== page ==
Cell Phone as Modem for Internet Connection While You Travel

Not all of us have internet capabilities readily available for laptops, palm pilots, and other devices where we may need an internet connection, pronto. Although there are many WiFi and internet connection spots populated at various locations around the country, you may not have access to the closest hotel or city while traveling. A modem is your next best option. One way to jump on the Internet wagon is with the aid of your cell phone!

Before you get started, you do need to make sure that your phone is ready for its transformation to perform as a modem:

Step 1: Know your Phone

1. Your phone will need to have a data port; check the owner’s manual if you’re not sure what this is

2. Your laptop will need a PC card modem if your phone doesn’t have one built in

3. Make sure you have free long distance, as this may be a lengthy dial-up connection

4. Make sure the phone is web-enabled (most phones after 2005 are)

5. Turn on the analog capabilities, as the phone might need to switch back and forth if you’re on the move

6. Make sure your cell phone provider offers data service and digital voice mail, and double-check for any charges you might incur for extra services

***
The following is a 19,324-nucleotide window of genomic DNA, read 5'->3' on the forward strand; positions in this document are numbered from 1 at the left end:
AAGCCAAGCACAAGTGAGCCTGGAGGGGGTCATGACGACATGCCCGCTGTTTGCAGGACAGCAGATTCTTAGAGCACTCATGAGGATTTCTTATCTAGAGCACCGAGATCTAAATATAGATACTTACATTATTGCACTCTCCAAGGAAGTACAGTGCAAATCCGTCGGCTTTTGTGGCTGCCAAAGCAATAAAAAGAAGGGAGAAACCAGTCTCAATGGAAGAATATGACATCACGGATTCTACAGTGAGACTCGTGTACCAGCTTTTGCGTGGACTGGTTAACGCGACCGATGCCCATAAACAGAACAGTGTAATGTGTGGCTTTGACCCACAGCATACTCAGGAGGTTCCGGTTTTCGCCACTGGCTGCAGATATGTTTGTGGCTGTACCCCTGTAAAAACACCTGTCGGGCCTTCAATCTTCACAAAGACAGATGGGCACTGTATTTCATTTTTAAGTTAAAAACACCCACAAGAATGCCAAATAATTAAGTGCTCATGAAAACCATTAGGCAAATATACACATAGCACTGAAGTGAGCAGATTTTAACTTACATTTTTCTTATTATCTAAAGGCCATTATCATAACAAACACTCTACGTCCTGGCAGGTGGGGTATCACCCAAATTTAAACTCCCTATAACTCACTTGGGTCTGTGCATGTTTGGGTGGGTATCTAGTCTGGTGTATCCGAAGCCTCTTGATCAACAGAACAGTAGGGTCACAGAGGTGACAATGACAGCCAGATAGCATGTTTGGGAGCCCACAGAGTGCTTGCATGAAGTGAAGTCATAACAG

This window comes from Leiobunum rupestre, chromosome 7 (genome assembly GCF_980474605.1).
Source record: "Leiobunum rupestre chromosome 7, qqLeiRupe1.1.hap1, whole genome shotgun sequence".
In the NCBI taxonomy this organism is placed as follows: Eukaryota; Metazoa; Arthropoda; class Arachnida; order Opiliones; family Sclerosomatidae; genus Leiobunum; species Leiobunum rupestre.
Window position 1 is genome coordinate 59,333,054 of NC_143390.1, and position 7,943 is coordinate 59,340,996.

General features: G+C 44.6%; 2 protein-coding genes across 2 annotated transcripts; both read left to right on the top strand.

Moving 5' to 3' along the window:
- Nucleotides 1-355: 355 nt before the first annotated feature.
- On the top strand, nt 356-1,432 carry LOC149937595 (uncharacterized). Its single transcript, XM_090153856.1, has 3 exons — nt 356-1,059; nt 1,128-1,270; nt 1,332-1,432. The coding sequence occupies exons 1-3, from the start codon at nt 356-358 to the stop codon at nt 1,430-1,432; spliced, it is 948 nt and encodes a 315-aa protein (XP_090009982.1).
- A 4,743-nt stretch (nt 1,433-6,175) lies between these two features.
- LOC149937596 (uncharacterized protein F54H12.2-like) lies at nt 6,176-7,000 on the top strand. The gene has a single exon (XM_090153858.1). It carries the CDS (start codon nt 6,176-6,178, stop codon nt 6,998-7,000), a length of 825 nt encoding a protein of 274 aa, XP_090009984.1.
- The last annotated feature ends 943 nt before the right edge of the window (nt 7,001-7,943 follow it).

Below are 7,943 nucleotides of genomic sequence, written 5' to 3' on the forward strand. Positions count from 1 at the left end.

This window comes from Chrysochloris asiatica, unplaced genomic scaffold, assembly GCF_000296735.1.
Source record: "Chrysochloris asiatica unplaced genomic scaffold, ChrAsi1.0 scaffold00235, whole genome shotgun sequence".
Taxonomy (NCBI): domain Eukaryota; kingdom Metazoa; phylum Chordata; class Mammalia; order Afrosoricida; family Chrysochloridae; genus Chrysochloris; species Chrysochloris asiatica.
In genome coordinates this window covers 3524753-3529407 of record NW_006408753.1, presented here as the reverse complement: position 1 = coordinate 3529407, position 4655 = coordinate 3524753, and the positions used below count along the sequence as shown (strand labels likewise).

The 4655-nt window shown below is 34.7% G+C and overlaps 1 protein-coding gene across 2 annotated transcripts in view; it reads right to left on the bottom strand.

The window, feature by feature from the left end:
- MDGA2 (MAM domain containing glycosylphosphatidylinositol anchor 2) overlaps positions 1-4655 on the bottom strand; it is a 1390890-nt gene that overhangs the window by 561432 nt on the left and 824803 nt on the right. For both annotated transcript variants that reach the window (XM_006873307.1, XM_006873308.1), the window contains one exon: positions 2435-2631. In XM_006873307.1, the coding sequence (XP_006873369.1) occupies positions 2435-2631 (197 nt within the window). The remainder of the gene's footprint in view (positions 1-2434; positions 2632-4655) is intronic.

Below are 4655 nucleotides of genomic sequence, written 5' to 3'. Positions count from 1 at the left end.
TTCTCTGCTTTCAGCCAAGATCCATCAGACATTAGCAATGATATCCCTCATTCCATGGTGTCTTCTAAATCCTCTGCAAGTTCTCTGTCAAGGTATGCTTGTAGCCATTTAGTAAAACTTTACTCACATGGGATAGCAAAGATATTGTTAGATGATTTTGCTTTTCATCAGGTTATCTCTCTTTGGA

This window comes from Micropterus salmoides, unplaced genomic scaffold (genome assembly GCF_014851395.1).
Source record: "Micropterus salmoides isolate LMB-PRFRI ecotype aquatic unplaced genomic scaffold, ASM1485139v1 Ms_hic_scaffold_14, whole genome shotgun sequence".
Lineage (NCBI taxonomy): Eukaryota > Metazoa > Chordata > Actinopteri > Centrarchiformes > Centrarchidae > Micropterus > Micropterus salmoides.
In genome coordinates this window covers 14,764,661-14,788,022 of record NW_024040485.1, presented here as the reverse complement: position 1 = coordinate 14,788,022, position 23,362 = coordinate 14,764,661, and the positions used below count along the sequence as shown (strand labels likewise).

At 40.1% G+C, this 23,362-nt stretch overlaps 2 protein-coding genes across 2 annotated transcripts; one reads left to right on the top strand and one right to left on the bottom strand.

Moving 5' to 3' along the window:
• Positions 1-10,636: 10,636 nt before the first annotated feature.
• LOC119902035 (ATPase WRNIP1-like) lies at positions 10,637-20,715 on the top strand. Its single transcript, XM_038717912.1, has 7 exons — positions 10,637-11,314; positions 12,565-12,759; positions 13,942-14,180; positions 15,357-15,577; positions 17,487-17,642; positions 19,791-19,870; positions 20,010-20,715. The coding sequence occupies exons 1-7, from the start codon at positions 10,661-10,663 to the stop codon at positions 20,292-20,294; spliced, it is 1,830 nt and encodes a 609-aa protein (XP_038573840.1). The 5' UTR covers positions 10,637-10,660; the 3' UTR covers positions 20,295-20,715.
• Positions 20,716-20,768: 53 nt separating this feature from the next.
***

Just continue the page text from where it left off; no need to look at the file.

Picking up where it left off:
7. Ensure that the data cable is compatible with your laptop; take your phone and laptop to your nearest computer accessories store if needed, or even the cell phone company that may feature a special kit for users like you!

Once your cell phone-modem is ready, you’ll need to check the following:

Step 2: Realistically Speaking. . .

1. Know that you won’t have a super-fast, lightning speed connection from your cell phone, but it will be comparable to a 56K modem or within the 60-80K range

2. Know that you won’t be able to send and receive huge files easily, as the connection may be slow or easily interrupted with the cell phone modem

3. Check your service provider frequently for updates in technology; currently, Verizon Wireless offers a Mobile Office kit with a competitive Access Plan, software, and all the tools to get your notebook going

4. Be sure that your laptop has an appropriate adaptor and PC card in order to connect to the service provider’s data network with ease

5. Try a USB Hub and cable to easily recharge your laptop while on the road. USB cables are easier to travel with, and you won’t be limited to plugging in with an adapter.

Step 3: Connect!

1. Use your browser’s settings to connect via a dial-up connection; you may need to configure and adjust your settings, but you will be dialing in to your local network just as you would from a regular phone

You can definitely use your cell phone as a modem with the right setup and tools; just make sure you know beforehand of any charges, services, and power limits of both your cell phone and service provider. Finally, keep in mind that Customer Support is a great resource for questions!

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